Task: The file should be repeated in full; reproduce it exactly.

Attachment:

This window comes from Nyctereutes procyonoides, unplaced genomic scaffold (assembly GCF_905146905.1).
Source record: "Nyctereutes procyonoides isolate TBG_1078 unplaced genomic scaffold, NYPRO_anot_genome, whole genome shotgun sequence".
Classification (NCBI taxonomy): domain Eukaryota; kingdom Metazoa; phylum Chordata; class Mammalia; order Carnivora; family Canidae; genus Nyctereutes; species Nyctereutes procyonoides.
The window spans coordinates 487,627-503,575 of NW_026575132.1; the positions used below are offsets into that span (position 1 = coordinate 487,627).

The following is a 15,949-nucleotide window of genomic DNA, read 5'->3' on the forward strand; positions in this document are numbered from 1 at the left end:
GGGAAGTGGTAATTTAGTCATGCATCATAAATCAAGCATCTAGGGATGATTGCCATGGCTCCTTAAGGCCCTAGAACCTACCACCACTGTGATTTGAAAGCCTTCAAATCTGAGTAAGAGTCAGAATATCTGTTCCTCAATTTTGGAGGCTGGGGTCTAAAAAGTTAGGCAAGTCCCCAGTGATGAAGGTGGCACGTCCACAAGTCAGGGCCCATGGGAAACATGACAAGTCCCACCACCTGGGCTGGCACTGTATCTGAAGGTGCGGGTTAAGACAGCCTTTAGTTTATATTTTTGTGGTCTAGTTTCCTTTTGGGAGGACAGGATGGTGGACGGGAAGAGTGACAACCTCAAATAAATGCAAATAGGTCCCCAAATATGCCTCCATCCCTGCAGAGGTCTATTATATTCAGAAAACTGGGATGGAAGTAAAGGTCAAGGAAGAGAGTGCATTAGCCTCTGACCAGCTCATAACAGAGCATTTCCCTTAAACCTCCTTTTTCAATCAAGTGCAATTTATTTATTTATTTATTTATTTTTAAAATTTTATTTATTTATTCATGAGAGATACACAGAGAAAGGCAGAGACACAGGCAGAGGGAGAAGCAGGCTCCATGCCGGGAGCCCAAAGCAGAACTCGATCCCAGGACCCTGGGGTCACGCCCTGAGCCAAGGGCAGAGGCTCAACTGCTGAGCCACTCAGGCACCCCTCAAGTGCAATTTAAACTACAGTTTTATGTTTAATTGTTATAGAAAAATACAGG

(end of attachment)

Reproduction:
This window comes from Nyctereutes procyonoides, unplaced genomic scaffold (assembly GCF_905146905.1).
Source record: "Nyctereutes procyonoides isolate TBG_1078 unplaced genomic scaffold, NYPRO_anot_genome, whole genome shotgun sequence".
Classification (NCBI taxonomy): domain Eukaryota; kingdom Metazoa; phylum Chordata; class Mammalia; order Carnivora; family Canidae; genus Nyctereutes; species Nyctereutes procyonoides.
The window spans coordinates 487,627-503,575 of NW_026575132.1; the positions used below are offsets into that span (position 1 = coordinate 487,627).

The following is a 15,949-nucleotide window of genomic DNA, read 5'->3' on the forward strand; positions in this document are numbered from 1 at the left end:
GGGAAGTGGTAATTTAGTCATGCATCATAAATCAAGCATCTAGGGATGATTGCCATGGCTCCTTAAGGCCCTAGAACCTACCACCACTGTGATTTGAAAGCCTTCAAATCTGAGTAAGAGTCAGAATATCTGTTCCTCAATTTTGGAGGCTGGGGTCTAAAAAGTTAGGCAAGTCCCCAGTGATGAAGGTGGCACGTCCACAAGTCAGGGCCCATGGGAAACATGACAAGTCCCACCACCTGGGCTGGCACTGTATCTGAAGGTGCGGGTTAAGACAGCCTTTAGTTTATATTTTTGTGGTCTAGTTTCCTTTTGGGAGGACAGGATGGTGGACGGGAAGAGTGACAACCTCAAATAAATGCAAATAGGTCCCCAAATATGCCTCCATCCCTGCAGAGGTCTATTATATTCAGAAAACTGGGATGGAAGTAAAGGTCAAGGAAGAGAGTGCATTAGCCTCTGACCAGCTCATAACAGAGCATTTCCCTTAAACCTCCTTTTTCAATCAAGTGCAATTTATTTATTTATTTATTTATTTTTAAAATTTTATTTATTTATTCATGAGAGATACACAGAGAAAGGCAGAGACACAGGCAGAGGGAGAAGCAGGCTCCATGCCGGGAGCCCAAAGCAGAACTCGATCCCAGGACCCTGGGGTCACGCCCTGAGCCAAGGGCAGAGGCTCAACTGCTGAGCCACTCAGGCACCCCTCAAGTGCAATTTAAACTACAGTTTTATGTTTAATTGTTATAGAAAAATACAGG